Guerrero-Saade, who has been at the forefront of research into AcidRain, says that where previous malware used by the Russians was narrowly targeted, AcidRaid is more of an all-purpose weapon.
“What’s massively concerning about AcidRaid is that they’ve taken all the safety checks off,” he says. “With previous wipers, the Russians were careful to only execute on specific devices. Now those safety checks are gone, and they are brute-forcing. They have a capability they can reuse. The question is, what supply-chain attack will we see next?”
The attack has turned out to be typical of the “hybrid” war strategy employed by Moscow, say experts. It was launched in concert with the invasion on the ground. That exact kind of coordination between Russian cyber operations and military forces has been seen at least six times, according to research from Microsoft, underlining the emerging role of cyber in modern warfare.
“Russia’s coordinated and destructive cyberattack before the invasion of Ukraine shows that cyberattacks are used actively and strategically in modern-day warfare, even if the threat and consequences of a cyberattack are not always visible for the public,” the Danish defense minister, Morten Bødskov, said in a statement. “The cyber threat is constant and evolving. Cyberattacks can do great damage to our critical infrastructure, with fatal consequences.”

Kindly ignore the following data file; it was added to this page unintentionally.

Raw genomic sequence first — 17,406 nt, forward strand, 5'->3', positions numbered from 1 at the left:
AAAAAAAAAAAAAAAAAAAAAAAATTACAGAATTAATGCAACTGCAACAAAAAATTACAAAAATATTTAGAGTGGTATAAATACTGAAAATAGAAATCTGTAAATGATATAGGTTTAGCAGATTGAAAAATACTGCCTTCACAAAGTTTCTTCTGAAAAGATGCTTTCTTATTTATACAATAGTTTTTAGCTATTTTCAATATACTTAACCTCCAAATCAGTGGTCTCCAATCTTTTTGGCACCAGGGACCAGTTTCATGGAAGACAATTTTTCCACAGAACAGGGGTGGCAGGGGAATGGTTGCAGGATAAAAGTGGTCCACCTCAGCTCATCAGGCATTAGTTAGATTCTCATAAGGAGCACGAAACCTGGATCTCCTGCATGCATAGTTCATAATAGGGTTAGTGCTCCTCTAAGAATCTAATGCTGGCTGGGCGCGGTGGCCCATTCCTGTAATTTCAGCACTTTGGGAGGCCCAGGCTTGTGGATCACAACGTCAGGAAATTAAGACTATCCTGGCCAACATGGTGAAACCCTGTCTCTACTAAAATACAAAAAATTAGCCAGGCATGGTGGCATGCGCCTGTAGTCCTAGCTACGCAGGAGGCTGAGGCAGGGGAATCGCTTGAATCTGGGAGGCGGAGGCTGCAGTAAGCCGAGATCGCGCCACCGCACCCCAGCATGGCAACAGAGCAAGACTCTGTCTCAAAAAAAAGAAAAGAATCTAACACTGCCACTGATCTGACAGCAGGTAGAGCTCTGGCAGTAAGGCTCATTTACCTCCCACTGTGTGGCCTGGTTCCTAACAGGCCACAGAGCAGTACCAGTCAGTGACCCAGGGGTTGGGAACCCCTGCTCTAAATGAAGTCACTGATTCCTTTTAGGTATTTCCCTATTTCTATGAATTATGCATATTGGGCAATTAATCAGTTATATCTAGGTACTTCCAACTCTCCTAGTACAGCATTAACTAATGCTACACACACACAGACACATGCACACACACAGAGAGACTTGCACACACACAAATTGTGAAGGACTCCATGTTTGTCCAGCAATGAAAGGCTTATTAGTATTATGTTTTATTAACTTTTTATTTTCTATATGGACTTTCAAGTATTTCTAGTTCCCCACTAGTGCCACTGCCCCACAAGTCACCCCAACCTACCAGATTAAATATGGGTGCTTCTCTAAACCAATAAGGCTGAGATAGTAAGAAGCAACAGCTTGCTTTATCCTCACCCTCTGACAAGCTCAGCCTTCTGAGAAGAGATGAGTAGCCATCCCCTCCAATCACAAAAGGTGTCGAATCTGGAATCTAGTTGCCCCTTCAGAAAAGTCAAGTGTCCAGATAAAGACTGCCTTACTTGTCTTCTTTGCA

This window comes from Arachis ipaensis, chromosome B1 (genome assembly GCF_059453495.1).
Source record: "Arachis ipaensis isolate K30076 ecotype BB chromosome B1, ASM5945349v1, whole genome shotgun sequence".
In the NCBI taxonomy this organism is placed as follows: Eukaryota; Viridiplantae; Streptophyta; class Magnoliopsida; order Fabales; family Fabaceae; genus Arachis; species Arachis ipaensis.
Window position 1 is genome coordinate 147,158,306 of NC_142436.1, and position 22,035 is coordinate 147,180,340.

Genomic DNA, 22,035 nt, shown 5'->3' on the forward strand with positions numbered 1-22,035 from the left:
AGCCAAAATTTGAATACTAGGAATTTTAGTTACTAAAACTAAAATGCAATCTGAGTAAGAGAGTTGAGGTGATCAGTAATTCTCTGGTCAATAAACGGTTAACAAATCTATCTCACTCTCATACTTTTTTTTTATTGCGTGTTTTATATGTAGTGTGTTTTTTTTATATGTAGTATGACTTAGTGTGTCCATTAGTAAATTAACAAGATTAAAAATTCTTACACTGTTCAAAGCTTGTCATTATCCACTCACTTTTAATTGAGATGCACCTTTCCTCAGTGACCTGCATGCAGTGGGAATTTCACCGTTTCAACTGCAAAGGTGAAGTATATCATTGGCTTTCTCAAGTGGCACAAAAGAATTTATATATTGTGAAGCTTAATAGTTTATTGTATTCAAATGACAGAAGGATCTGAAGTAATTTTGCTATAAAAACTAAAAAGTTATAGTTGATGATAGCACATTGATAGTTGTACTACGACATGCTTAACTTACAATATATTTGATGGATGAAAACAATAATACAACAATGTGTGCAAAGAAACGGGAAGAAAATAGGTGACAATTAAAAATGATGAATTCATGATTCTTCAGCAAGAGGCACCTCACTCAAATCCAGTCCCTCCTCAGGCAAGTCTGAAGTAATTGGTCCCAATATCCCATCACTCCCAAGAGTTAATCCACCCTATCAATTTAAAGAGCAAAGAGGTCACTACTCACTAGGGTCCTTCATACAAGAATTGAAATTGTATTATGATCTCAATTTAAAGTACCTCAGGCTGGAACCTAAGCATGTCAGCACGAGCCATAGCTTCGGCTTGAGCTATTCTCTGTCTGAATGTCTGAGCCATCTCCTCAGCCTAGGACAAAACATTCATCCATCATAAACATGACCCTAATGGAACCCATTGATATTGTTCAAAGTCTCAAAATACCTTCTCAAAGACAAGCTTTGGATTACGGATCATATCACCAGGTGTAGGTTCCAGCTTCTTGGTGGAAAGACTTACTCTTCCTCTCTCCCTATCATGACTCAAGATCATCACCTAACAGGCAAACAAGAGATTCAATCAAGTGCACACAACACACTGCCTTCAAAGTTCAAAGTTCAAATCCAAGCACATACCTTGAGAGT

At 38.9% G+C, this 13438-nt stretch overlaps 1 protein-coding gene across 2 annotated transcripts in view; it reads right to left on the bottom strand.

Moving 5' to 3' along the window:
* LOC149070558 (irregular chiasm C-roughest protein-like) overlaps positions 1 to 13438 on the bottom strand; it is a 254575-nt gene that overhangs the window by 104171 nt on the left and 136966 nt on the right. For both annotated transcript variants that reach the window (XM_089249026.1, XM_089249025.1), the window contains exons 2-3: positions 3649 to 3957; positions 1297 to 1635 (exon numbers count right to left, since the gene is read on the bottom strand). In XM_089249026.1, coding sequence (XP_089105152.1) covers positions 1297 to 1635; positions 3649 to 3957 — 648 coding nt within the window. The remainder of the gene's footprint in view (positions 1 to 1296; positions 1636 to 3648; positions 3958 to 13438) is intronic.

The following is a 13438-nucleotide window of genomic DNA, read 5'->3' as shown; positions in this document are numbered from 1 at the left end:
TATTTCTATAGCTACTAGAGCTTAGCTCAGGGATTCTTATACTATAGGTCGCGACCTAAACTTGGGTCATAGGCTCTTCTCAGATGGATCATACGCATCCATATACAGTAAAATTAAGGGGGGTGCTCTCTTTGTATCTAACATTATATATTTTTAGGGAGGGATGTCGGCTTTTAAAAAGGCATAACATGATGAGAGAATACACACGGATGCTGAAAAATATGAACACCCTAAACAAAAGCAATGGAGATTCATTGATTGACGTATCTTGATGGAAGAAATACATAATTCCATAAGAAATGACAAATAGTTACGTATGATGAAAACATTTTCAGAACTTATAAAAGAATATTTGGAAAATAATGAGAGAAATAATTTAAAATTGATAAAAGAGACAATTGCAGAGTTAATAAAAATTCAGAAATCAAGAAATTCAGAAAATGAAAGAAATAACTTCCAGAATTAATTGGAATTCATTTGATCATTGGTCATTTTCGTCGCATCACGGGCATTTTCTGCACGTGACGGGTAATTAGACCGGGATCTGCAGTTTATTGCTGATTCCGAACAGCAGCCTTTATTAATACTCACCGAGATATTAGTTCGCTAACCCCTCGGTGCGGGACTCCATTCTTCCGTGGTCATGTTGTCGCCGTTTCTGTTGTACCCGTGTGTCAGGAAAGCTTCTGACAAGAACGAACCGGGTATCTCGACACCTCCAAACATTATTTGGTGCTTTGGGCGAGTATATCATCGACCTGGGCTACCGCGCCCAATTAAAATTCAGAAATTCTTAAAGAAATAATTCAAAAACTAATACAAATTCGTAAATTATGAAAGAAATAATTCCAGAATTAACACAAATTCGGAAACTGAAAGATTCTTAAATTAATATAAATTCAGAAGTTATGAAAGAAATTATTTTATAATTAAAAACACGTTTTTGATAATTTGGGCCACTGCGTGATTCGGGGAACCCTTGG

In this instance, the damage spilled over from Ukraine to affect thousands of internet users and internet-connected wind farms in central Europe. And the implications are even bigger than that: Viasat works with the US military and its partners around the world.
“Obviously, the Russians messed it up,” says Guerrero-Saade. “I don’t think they meant to have so much splash damage and get the European Union involved. They gave the EU pretext to react by having 5,800 German wind turbines and others around the EU impacted.”